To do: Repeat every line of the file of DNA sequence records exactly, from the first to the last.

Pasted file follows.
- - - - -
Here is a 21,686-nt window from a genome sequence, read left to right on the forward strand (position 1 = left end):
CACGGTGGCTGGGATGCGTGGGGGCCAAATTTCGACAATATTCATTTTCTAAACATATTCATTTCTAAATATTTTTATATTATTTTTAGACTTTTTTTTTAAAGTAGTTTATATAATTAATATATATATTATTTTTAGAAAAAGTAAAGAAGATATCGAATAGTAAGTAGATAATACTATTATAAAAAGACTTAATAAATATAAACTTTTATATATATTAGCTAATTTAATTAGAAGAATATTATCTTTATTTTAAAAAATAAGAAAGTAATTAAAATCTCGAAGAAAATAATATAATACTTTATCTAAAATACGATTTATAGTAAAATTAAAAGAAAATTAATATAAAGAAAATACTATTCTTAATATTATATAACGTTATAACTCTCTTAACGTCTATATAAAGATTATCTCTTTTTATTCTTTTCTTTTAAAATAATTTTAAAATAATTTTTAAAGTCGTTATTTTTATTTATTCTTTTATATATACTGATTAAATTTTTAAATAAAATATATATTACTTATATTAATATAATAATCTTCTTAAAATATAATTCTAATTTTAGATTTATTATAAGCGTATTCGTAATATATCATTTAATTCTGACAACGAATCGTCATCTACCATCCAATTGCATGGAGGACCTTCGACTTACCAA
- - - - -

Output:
Here is a 21,686-nt window from a genome sequence, read left to right on the forward strand (position 1 = left end):
CACGGTGGCTGGGATGCGTGGGGGCCAAATTTCGACAATATTCATTTTCTAAACATATTCATTTCTAAATATTTTTATATTATTTTTAGACTTTTTTTTTAAAGTAGTTTATATAATTAATATATATATTATTTTTAGAAAAAGTAAAGAAGATATCGAATAGTAAGTAGATAATACTATTATAAAAAGACTTAATAAATATAAACTTTTATATATATTAGCTAATTTAATTAGAAGAATATTATCTTTATTTTAAAAAATAAGAAAGTAATTAAAATCTCGAAGAAAATAATATAATACTTTATCTAAAATACGATTTATAGTAAAATTAAAAGAAAATTAATATAAAGAAAATACTATTCTTAATATTATATAACGTTATAACTCTCTTAACGTCTATATAAAGATTATCTCTTTTTATTCTTTTCTTTTAAAATAATTTTAAAATAATTTTTAAAGTCGTTATTTTTATTTATTCTTTTATATATACTGATTAAATTTTTAAATAAAATATATATTACTTATATTAATATAATAATCTTCTTAAAATATAATTCTAATTTTAGATTTATTATAAGCGTATTCGTAATATATCATTTAATTCTGACAACGAATCGTCATCTACCATCCAATTGCATGGAGGACCTTCGACTTACCAA